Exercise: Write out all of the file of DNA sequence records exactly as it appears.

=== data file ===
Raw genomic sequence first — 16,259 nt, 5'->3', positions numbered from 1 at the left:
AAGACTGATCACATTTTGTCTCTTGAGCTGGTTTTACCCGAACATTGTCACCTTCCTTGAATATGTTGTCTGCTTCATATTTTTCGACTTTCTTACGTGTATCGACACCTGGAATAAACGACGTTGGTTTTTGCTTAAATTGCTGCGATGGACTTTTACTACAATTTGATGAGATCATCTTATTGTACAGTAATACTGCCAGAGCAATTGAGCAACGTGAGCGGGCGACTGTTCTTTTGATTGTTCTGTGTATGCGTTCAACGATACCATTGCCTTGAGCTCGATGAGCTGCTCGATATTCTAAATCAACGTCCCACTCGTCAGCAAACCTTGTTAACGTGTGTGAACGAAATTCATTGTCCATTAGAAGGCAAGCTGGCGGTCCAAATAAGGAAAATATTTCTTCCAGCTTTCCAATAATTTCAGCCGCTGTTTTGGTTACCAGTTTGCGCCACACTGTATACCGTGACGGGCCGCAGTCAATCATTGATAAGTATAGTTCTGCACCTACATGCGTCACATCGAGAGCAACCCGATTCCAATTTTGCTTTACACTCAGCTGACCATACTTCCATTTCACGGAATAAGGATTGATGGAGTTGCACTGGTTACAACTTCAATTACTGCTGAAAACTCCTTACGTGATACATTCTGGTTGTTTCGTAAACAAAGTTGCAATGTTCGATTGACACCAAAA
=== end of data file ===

Raw genomic sequence first — 16,259 nt, 5'->3', positions numbered from 1 at the left:
AAGACTGATCACATTTTGTCTCTTGAGCTGGTTTTACCCGAACATTGTCACCTTCCTTGAATATGTTGTCTGCTTCATATTTTTCGACTTTCTTACGTGTATCGACACCTGGAATAAACGACGTTGGTTTTTGCTTAAATTGCTGCGATGGACTTTTACTACAATTTGATGAGATCATCTTATTGTACAGTAATACTGCCAGAGCAATTGAGCAACGTGAGCGGGCGACTGTTCTTTTGATTGTTCTGTGTATGCGTTCAACGATACCATTGCCTTGAGCTCGATGAGCTGCTCGATATTCTAAATCAACGTCCCACTCGTCAGCAAACCTTGTTAACGTGTGTGAACGAAATTCATTGTCCATTAGAAGGCAAGCTGGCGGTCCAAATAAGGAAAATATTTCTTCCAGCTTTCCAATAATTTCAGCCGCTGTTTTGGTTACCAGTTTGCGCCACACTGTATACCGTGACGGGCCGCAGTCAATCATTGATAAGTATAGTTCTGCACCTACATGCGTCACATCGAGAGCAACCCGATTCCAATTTTGCTTTACACTCAGCTGACCATACTTCCATTTCACGGAATAAGGATTGATGGAGTTGCACTGGTTACAACTTCAATTACTGCTGAAAACTCCTTACGTGATACATTCTGGTTGTTTCGTAAACAAAGTTGCAATGTTCGATTGACACCAAAA